He touched first his head and then his breast with a quavering laugh. He was beside himself-drunk with joy.

"Oh," he cried, "that you should stoop to me! You-you!"

He fell on his knees beside her, pouring out incoherent words. She stepped back, shuddering, and then Peter leaped to his feet again.

"I am frightening you," he said, in an altered voice; "don't be afraid, love. I can control myself. See, I am quite calm now. But you must have a little pity on me-I am like a thirsty man who has come at last in sight of water. Sweetheart, since you are to be my wife, why should you hold me off?

You have played with me so often-let me feel sure of you for once!"

His arm was stealing round her now, his face was bent to hers; but Nathalie shivered again. Gazing at him with eyes wide with horror, almost with hatred, she stretched ont both her hands and thrust him from her.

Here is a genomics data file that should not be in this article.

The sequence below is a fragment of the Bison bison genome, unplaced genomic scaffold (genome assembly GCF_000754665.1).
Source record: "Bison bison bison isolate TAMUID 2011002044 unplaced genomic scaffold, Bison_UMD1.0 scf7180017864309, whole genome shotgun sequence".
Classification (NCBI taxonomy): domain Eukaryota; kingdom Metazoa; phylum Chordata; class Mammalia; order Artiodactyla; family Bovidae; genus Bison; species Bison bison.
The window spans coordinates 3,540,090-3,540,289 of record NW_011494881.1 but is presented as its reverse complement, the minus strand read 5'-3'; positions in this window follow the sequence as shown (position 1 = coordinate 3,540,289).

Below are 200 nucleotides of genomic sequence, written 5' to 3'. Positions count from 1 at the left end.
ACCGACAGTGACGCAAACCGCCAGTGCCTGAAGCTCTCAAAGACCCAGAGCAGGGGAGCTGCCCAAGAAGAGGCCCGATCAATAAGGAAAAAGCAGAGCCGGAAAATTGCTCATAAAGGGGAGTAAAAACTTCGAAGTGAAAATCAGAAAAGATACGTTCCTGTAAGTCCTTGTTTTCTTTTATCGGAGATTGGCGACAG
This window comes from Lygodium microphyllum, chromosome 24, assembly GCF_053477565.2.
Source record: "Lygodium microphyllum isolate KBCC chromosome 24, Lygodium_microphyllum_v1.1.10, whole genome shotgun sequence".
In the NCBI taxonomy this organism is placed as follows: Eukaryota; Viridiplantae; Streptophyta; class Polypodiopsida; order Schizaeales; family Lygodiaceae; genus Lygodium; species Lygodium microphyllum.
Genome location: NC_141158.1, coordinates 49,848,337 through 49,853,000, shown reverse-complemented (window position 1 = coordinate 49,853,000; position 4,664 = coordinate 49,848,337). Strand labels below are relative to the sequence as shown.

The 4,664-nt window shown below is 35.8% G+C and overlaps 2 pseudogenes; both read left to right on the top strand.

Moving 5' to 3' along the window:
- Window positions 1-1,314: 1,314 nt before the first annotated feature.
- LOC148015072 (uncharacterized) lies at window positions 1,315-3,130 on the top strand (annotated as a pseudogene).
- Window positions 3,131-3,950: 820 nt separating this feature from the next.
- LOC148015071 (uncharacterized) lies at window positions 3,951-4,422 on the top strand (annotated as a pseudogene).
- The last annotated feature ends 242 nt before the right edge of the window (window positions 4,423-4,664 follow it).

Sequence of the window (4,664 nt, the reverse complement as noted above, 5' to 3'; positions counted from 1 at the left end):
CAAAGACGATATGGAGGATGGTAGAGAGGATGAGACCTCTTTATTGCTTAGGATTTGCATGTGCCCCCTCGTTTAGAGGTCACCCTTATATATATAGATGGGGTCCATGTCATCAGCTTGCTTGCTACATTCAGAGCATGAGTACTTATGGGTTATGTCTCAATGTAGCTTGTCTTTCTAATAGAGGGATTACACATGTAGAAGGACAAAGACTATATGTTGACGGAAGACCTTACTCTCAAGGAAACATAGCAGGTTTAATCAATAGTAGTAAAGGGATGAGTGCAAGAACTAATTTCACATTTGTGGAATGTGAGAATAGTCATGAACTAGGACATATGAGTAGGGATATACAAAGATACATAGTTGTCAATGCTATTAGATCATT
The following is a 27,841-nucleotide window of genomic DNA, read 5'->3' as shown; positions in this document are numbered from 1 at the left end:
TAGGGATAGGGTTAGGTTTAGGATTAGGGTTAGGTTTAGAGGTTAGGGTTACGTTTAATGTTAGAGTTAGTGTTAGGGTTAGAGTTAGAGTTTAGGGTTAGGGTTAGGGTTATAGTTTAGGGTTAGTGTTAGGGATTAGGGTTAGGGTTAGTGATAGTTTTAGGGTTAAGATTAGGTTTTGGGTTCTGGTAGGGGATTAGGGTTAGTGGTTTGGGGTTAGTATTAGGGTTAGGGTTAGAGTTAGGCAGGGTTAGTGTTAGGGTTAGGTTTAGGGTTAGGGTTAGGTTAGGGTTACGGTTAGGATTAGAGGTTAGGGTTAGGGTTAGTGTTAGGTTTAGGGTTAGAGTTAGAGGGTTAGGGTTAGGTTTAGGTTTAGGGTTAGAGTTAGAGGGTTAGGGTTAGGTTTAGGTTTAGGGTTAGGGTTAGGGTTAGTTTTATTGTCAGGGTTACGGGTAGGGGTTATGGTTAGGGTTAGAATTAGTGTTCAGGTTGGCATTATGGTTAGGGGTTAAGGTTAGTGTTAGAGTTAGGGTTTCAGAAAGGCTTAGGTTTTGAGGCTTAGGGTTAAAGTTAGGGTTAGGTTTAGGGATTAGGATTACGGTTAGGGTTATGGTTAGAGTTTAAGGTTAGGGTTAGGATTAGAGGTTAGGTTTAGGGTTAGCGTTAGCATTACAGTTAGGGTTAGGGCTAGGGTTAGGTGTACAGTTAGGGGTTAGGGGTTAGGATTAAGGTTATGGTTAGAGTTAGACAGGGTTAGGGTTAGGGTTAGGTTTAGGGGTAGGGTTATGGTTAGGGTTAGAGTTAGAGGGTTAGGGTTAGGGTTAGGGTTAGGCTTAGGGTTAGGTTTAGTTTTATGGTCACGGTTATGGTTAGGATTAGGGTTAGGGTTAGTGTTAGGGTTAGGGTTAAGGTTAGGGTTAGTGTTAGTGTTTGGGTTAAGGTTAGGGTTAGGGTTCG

"I can't!" she cried, almost with a scream. "Oh, my God, I can't! What was I thinking of! How could I give such a promise? Keep off-or I shall die with loathing!"

The admonition was needless; Peter had already fallen back, and stood with his arms hanging stiffly by his side, as one transfixed.

"I can't do it," she went on moaningly. "You mustn't be angry-I tried, indeed, I tried. But now I know-I can't!"

"There is somebody else," said Peter; his lips were so dry that the words were scarcely intelligible, but she heard them, and averted her head.

"You may as well own up," he went on, making a strong effort to regain command of himself; "I know it without your telling me, but I must hear the whole story. Who is the man?"

"You wouldn't know- -" she began falteringly.

"I choose to know, though," interrupted he, catching at the words.

"His name is Ralph Cheverill," she said, almost in a whisper. "I met him two years ago at Monte Carlo. A young Englishman-we met often. Afterwards he followed us, my cousin and I, to Switzerland."

"Why did you not marry him?" queried Peter as she paused.

She laughed bitterly.

"He said he loved me, but-well, it was not convenient to him to marry a penniless girl. His family was a great one, but he was a younger son; he was in a smart regiment, though he called